Vol 7. Issue 32 / October 29, 2007

California Campus Returns to Work After Fires

By Mika Ono

Scientists and staff at The Scripps Research Institute are getting back to work this week after the La Jolla, California campus was closed for three days due to the fires that ravaged San Diego County.

"Everyone pulled together during the emergency," said Douglas A. Bingham, Scripps Research executive vice president and chief operating officer. "I'd like to thank everyone for doing their part."

The campus was closed Monday, October 22 to Wednesday, October 24, as more than half a million people across the county were under orders to evacuate their homes and uncertainty reigned about the course the fire would take and the ultimate extent of the damage. Only those designated essential personnel were asked to report to work to maintain necessary functions at the institute.

By Wednesday, the Santa Ana winds started to relent, firefighters began to contain the flames, and many residents were allowed to return to their homes. The campus reopened the morning of Thursday, October 25. Employees still under mandatory or voluntary evacuation through the end of the week were not required to come to work, although they were asked to report to their supervisors.

The Scripps Research facilities sustained no major damage, although some buildings experienced power outages.

"We have a lot of cleanup work to do," said Ben Morris, vice president of facilities services. "We're disposing of branches that fell, removing ash and soot, and replacing the filters on building air handlers across campus."

Throughout the emergency, the institute's Florida facility continued to function as normal.

Poor Regional Air Quality

As California scientists and staff returned to work, members of the Environmental Health & Safety Department helped by fielding questions and offering safety tips, in conjunction with the institute's Occupational Medicine specialist, Dr. Stephen Munday of Sharp Rees-Stealy.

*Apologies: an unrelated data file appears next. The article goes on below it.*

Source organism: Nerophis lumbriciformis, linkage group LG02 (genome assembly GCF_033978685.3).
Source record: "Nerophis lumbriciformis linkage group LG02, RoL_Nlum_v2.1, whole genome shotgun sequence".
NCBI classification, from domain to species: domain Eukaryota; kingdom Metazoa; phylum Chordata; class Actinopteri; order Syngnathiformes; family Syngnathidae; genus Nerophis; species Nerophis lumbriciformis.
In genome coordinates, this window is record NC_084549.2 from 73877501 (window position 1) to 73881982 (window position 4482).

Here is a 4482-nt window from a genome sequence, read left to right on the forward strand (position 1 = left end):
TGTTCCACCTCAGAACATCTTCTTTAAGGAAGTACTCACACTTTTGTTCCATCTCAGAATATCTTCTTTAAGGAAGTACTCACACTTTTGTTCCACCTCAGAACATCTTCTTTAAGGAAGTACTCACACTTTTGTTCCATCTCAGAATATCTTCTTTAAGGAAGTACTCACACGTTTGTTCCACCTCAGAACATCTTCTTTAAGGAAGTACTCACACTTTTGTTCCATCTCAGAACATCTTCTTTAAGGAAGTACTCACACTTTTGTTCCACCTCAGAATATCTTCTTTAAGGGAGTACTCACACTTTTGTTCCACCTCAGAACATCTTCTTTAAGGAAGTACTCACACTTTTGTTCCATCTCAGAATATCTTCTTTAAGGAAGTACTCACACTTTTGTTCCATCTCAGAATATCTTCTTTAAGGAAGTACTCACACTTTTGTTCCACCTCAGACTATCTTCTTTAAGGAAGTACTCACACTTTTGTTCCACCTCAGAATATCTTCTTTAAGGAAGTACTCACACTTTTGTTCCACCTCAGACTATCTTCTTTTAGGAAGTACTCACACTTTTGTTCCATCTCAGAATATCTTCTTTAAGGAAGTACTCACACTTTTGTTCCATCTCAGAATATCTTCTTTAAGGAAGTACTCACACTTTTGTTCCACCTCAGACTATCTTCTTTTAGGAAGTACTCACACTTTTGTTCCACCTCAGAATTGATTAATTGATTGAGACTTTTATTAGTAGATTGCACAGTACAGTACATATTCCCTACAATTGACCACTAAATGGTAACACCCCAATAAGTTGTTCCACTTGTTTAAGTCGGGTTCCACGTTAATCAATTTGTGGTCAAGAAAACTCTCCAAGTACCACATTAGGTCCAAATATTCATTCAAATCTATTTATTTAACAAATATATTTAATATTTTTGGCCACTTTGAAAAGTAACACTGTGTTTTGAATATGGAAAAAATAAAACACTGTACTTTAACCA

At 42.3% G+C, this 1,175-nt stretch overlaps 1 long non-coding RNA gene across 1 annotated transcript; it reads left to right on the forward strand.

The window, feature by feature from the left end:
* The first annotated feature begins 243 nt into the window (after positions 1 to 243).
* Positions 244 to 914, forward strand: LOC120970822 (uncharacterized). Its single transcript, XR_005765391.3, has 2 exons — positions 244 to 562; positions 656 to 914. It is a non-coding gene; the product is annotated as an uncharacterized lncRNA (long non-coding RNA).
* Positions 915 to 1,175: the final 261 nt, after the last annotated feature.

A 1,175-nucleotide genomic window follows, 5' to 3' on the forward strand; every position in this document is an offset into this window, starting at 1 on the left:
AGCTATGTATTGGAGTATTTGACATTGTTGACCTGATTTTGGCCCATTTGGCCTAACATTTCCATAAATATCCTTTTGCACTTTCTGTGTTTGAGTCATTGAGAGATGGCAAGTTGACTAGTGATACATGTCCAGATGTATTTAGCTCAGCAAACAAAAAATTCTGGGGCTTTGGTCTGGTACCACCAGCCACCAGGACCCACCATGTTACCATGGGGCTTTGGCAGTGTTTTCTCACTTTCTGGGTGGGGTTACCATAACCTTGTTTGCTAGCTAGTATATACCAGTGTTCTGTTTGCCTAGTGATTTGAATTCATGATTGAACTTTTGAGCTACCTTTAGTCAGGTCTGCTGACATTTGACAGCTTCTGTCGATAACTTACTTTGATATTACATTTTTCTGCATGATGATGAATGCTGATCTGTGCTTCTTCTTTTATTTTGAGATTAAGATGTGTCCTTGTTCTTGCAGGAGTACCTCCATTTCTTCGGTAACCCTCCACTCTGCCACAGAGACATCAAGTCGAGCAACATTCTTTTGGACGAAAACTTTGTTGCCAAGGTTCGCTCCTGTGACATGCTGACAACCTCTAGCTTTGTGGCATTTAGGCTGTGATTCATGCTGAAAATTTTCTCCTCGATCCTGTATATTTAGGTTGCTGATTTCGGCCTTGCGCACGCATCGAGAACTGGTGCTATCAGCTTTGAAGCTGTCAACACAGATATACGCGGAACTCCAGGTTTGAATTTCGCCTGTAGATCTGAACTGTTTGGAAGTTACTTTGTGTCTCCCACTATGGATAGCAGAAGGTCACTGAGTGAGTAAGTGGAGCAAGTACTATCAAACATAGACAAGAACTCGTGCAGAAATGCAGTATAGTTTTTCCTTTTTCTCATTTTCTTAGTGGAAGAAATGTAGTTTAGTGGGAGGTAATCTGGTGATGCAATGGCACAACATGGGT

"Air quality is impacted in the region, but for people of normal health, there are no major issues apart from limiting vigorous outdoor activity," said Munday. "However, those with medical conditions such as cardiovascular and respiratory disorders, including asthma, should be more cautious. These individuals should follow their doctor's directions and be sure to contact their physician before changing or increasing medication."

Carolyn Keierleber, director of Environmental Health & Safety, noted she has been receiving questions about air quality, including complaints about woody, musty odors occurring in some of the institute's buildings. "A smell from a filter is of no consequence to health," Munday said. "An odor issue is not the same as a health issue." Keierleber added, "In general, indoor air quality will be significantly better than outside air quality. Also, air quality will be better in our buildings than at home, because of the institute's industrial-grade air handling systems."

To manage the poor air quality and residue from the fires that may linger throughout the region:

  • Curtail outside work as much as possible.
  • Keep doors and windows closed.
  • Pay attention to how you feel. "It takes days to get back results from an air test back," noted Keierleber. "Your most reliable guide on how to proceed is how you are feeling. If you are choking or getting asthmatic, you should not be where you are."
  • Avoid contact with the ash, as ash and soot can contain toxic debris from burnt plastics, paint, and automobiles.